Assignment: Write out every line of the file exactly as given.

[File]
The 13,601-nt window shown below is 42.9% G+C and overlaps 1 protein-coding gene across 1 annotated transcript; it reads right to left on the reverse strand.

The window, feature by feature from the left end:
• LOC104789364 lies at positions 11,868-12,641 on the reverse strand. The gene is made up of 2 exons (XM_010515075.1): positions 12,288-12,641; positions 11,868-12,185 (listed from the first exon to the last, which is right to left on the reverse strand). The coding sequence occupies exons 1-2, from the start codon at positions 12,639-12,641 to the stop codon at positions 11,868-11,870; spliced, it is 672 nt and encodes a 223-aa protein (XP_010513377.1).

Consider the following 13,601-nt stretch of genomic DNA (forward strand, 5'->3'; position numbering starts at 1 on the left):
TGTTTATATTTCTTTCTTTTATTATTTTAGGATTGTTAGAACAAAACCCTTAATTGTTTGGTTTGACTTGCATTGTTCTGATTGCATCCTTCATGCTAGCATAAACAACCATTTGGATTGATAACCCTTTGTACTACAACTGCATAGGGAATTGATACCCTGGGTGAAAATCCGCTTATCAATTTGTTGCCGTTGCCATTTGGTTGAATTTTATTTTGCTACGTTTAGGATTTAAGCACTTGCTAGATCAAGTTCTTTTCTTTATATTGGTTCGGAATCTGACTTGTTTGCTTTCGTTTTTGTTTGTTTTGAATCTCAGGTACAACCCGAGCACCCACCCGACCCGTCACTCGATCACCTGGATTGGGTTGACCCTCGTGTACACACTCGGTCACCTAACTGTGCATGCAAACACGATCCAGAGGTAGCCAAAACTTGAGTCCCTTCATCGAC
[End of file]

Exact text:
The 13,601-nt window shown below is 42.9% G+C and overlaps 1 protein-coding gene across 1 annotated transcript; it reads right to left on the reverse strand.

The window, feature by feature from the left end:
• LOC104789364 lies at positions 11,868-12,641 on the reverse strand. The gene is made up of 2 exons (XM_010515075.1): positions 12,288-12,641; positions 11,868-12,185 (listed from the first exon to the last, which is right to left on the reverse strand). The coding sequence occupies exons 1-2, from the start codon at positions 12,639-12,641 to the stop codon at positions 11,868-11,870; spliced, it is 672 nt and encodes a 223-aa protein (XP_010513377.1).

Consider the following 13,601-nt stretch of genomic DNA (forward strand, 5'->3'; position numbering starts at 1 on the left):
TGTTTATATTTCTTTCTTTTATTATTTTAGGATTGTTAGAACAAAACCCTTAATTGTTTGGTTTGACTTGCATTGTTCTGATTGCATCCTTCATGCTAGCATAAACAACCATTTGGATTGATAACCCTTTGTACTACAACTGCATAGGGAATTGATACCCTGGGTGAAAATCCGCTTATCAATTTGTTGCCGTTGCCATTTGGTTGAATTTTATTTTGCTACGTTTAGGATTTAAGCACTTGCTAGATCAAGTTCTTTTCTTTATATTGGTTCGGAATCTGACTTGTTTGCTTTCGTTTTTGTTTGTTTTGAATCTCAGGTACAACCCGAGCACCCACCCGACCCGTCACTCGATCACCTGGATTGGGTTGACCCTCGTGTACACACTCGGTCACCTAACTGTGCATGCAAACACGATCCAGAGGTAGCCAAAACTTGAGTCCCTTCATCGAC